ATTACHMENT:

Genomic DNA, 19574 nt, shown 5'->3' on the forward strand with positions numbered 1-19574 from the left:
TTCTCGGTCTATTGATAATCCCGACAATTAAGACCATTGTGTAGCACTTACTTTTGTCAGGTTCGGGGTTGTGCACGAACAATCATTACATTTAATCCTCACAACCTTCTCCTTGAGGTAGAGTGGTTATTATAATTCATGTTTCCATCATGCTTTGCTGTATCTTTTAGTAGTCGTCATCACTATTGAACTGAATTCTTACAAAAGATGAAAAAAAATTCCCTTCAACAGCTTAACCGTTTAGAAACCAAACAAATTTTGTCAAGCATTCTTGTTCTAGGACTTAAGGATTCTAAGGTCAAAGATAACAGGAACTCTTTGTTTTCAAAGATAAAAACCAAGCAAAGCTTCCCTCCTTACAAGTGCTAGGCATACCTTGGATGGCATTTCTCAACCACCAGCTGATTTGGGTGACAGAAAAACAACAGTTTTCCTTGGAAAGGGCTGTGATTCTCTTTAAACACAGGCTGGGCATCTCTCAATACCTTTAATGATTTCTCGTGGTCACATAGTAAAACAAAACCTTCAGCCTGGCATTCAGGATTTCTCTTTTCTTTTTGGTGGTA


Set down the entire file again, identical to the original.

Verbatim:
Genomic DNA, 19574 nt, shown 5'->3' on the forward strand with positions numbered 1-19574 from the left:
TTCTCGGTCTATTGATAATCCCGACAATTAAGACCATTGTGTAGCACTTACTTTTGTCAGGTTCGGGGTTGTGCACGAACAATCATTACATTTAATCCTCACAACCTTCTCCTTGAGGTAGAGTGGTTATTATAATTCATGTTTCCATCATGCTTTGCTGTATCTTTTAGTAGTCGTCATCACTATTGAACTGAATTCTTACAAAAGATGAAAAAAAATTCCCTTCAACAGCTTAACCGTTTAGAAACCAAACAAATTTTGTCAAGCATTCTTGTTCTAGGACTTAAGGATTCTAAGGTCAAAGATAACAGGAACTCTTTGTTTTCAAAGATAAAAACCAAGCAAAGCTTCCCTCCTTACAAGTGCTAGGCATACCTTGGATGGCATTTCTCAACCACCAGCTGATTTGGGTGACAGAAAAACAACAGTTTTCCTTGGAAAGGGCTGTGATTCTCTTTAAACACAGGCTGGGCATCTCTCAATACCTTTAATGATTTCTCGTGGTCACATAGTAAAACAAAACCTTCAGCCTGGCATTCAGGATTTCTCTTTTCTTTTTGGTGGTA